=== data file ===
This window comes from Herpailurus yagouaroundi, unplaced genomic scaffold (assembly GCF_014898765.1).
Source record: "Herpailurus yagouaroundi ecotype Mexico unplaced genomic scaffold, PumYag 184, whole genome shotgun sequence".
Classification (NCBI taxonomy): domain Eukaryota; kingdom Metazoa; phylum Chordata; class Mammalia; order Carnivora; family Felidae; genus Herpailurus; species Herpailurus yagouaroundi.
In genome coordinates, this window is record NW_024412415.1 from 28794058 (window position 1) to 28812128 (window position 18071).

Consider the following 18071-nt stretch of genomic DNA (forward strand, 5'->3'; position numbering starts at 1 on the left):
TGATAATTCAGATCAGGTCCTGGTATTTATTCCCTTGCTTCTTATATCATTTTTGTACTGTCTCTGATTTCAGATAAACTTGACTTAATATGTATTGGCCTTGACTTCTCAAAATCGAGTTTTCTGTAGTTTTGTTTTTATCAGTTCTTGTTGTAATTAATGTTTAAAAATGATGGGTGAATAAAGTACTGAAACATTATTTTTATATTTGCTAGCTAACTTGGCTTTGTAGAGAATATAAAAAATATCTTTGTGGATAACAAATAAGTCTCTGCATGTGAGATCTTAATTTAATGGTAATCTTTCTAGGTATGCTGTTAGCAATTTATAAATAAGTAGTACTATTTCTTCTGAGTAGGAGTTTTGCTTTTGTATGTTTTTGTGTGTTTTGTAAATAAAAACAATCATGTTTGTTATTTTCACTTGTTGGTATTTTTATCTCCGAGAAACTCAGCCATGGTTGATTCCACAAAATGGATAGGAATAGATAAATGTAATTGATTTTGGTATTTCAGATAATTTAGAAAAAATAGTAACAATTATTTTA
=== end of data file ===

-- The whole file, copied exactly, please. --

This window comes from Herpailurus yagouaroundi, unplaced genomic scaffold (assembly GCF_014898765.1).
Source record: "Herpailurus yagouaroundi ecotype Mexico unplaced genomic scaffold, PumYag 184, whole genome shotgun sequence".
Classification (NCBI taxonomy): domain Eukaryota; kingdom Metazoa; phylum Chordata; class Mammalia; order Carnivora; family Felidae; genus Herpailurus; species Herpailurus yagouaroundi.
In genome coordinates, this window is record NW_024412415.1 from 28794058 (window position 1) to 28812128 (window position 18071).

Consider the following 18071-nt stretch of genomic DNA (forward strand, 5'->3'; position numbering starts at 1 on the left):
TGATAATTCAGATCAGGTCCTGGTATTTATTCCCTTGCTTCTTATATCATTTTTGTACTGTCTCTGATTTCAGATAAACTTGACTTAATATGTATTGGCCTTGACTTCTCAAAATCGAGTTTTCTGTAGTTTTGTTTTTATCAGTTCTTGTTGTAATTAATGTTTAAAAATGATGGGTGAATAAAGTACTGAAACATTATTTTTATATTTGCTAGCTAACTTGGCTTTGTAGAGAATATAAAAAATATCTTTGTGGATAACAAATAAGTCTCTGCATGTGAGATCTTAATTTAATGGTAATCTTTCTAGGTATGCTGTTAGCAATTTATAAATAAGTAGTACTATTTCTTCTGAGTAGGAGTTTTGCTTTTGTATGTTTTTGTGTGTTTTGTAAATAAAAACAATCATGTTTGTTATTTTCACTTGTTGGTATTTTTATCTCCGAGAAACTCAGCCATGGTTGATTCCACAAAATGGATAGGAATAGATAAATGTAATTGATTTTGGTATTTCAGATAATTTAGAAAAAATAGTAACAATTATTTTA